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Men more emotionally vulnerable

sex-and-relationships Updated: Sep 06, 2010 19:09 IST
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Depression, mood swings and irritability - these symptoms are more visible in men when they break up with their girlfriends. The findings of a recent British survey have cleared the myth that young men are stronger when it comes to coping with failed relationships.

"It is a fact that men don't share their feelings with others because their cultural upbringing is like that. They keep it to themselves," Narendra Kinger, clinical psychologist and psychotherapist, told IANS from Mumbai over phone.

"Young men tend to experiment with their relationships a lot and when they fail they struggle to cope and sink into depression," he added.

Couples fightThe report says men in their 20s often lack a shoulder to cry on. If their partner is the only person they confide in, they are more emotionally vulnerable when that is taken away.

TV actor Gaurav Chopra, who broke off with Narayani Shastri, says everyone has their own threshold of pain and tolerance, but admits women have a social circle to help them cope.

"The sense of individuality and freedom among women with the entire female liberation process that has been going on has made them a little more socially equipped, while a man has to always pretend to be the stronger one - and that pressure makes it more depressing to keep it within yourself or discuss it with a friend. You will hear comments about yourself if you do that," says Chopra.

"But women have a social circle to help them out. However, individually speaking, a heartbreak is a heartbreak - what difference does it make whether it's for a man or a woman. It's not gender-based, it is very individual. Everyone has their own threshold of pain and tolerance."

Mohit Aggarwal, 23-year-old CA who broke up with his girlfriend recently, told IANS: "My relationship never lasts for more than six months and whenever I break up, I go into deep depression. As I can't share my feelings about my failed relationships with anyone, it leads to mood swings and even has a bad impact on my professional life. My output goes down."

Prof Melanie Bartley, a sociology professor from University College London who conducted the survey, says that when a relationship goes wrong, it impacts on men's identity and self worth.

"Young women do tend to have wider relationships with friends and family to rely on. Young men don't tend to confide in each other and that can make them feel isolated. Their friendship groups are more competitive than nurturing. They are just as sensitive as women but it's a matter of whether they feel valued," Bartley said in a report.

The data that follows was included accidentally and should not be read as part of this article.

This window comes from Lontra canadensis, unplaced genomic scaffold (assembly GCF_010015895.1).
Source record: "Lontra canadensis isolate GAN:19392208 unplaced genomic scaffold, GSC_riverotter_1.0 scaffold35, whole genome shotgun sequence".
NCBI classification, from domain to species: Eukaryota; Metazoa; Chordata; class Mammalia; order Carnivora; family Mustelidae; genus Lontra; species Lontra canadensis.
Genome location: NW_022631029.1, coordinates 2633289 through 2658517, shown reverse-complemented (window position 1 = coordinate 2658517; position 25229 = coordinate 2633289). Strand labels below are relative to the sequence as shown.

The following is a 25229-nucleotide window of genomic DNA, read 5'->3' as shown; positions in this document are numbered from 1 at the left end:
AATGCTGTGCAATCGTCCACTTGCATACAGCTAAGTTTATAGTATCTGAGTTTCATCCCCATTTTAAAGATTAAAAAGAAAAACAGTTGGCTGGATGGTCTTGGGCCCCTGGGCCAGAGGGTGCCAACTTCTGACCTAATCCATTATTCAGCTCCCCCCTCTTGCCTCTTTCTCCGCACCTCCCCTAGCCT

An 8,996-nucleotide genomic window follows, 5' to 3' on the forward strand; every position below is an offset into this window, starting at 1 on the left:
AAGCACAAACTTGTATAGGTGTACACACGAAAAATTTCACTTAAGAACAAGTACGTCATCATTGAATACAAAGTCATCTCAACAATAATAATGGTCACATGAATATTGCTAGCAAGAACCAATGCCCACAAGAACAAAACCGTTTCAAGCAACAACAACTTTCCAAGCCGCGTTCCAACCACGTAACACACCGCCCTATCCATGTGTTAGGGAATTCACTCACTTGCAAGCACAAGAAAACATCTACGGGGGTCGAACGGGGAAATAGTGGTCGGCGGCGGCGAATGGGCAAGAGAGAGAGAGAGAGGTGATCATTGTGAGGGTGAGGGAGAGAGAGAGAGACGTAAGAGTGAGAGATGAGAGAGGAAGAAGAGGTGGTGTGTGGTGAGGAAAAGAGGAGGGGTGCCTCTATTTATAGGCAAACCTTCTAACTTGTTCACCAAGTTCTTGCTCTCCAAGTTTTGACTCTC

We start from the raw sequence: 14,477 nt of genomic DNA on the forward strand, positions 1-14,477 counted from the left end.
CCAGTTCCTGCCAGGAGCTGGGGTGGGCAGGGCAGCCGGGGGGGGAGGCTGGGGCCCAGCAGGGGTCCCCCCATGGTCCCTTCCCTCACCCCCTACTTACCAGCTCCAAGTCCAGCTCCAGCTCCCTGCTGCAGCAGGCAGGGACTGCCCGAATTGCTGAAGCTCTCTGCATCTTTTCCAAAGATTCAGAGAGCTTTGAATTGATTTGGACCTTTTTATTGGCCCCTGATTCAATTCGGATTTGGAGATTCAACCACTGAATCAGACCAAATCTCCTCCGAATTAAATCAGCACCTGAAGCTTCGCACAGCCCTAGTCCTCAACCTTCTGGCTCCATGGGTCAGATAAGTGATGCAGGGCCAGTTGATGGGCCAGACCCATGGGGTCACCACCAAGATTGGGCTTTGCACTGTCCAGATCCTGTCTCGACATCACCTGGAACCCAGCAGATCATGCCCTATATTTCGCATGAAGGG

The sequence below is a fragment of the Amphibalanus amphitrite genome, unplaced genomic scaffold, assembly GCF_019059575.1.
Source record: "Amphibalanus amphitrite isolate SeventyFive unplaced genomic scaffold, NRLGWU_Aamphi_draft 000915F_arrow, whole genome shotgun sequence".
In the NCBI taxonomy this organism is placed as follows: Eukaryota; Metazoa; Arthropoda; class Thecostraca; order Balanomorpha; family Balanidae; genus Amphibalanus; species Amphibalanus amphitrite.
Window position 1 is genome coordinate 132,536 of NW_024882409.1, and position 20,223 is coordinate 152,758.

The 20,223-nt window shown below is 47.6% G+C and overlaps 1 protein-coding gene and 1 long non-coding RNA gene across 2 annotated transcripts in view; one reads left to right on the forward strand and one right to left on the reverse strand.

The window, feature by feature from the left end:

Agreed TV actor Arjun Bijlani of Miley Jab Hum Tum fame: "Men have bigger egos, and because of that they refuse to share the incident with their friends. They feel if they say that they have broken up, their friends would tease them, saying 'Look being a man he is crying for a girl'."

"He would only dare to share it with those who are extremely close to him and he knows that they will understand him."

For women, it's easier to nurse their broken hearts as they end up sharing their depression with friends, but men are more likely to store up their feelings and even suffer low self-esteem, and as a result they often succumb to drinking and drugs.

The tension leads to insomnia, and men often get hooked to sleeping pills.

"If men bottle up their feelings, it has to come out in some form. This is the time when they tend to consume a lot of alcohol and even drugs and vent their anger of a broken relationship," said renowned psychiatrist Sanjay Chugh.

Kinger added: "They tend to look down upon themselves, find faults. They start questioning their behaviour like, 'Where did I go wrong?' and 'How could I have handled it to make it work?"

To help them, psychiatrists often put them through counselling sessions.

"We help them focus on the reason behind failure of their relationship. Was he too possessive? What triggered the frequent fights between the couple?.. and try to instil a positive attitude," said psychologist Kinger.

Chugh said: "We try to explain to them that one broken relationship is not the end of life and they should take it as a learning experience and move on for a better one ahead."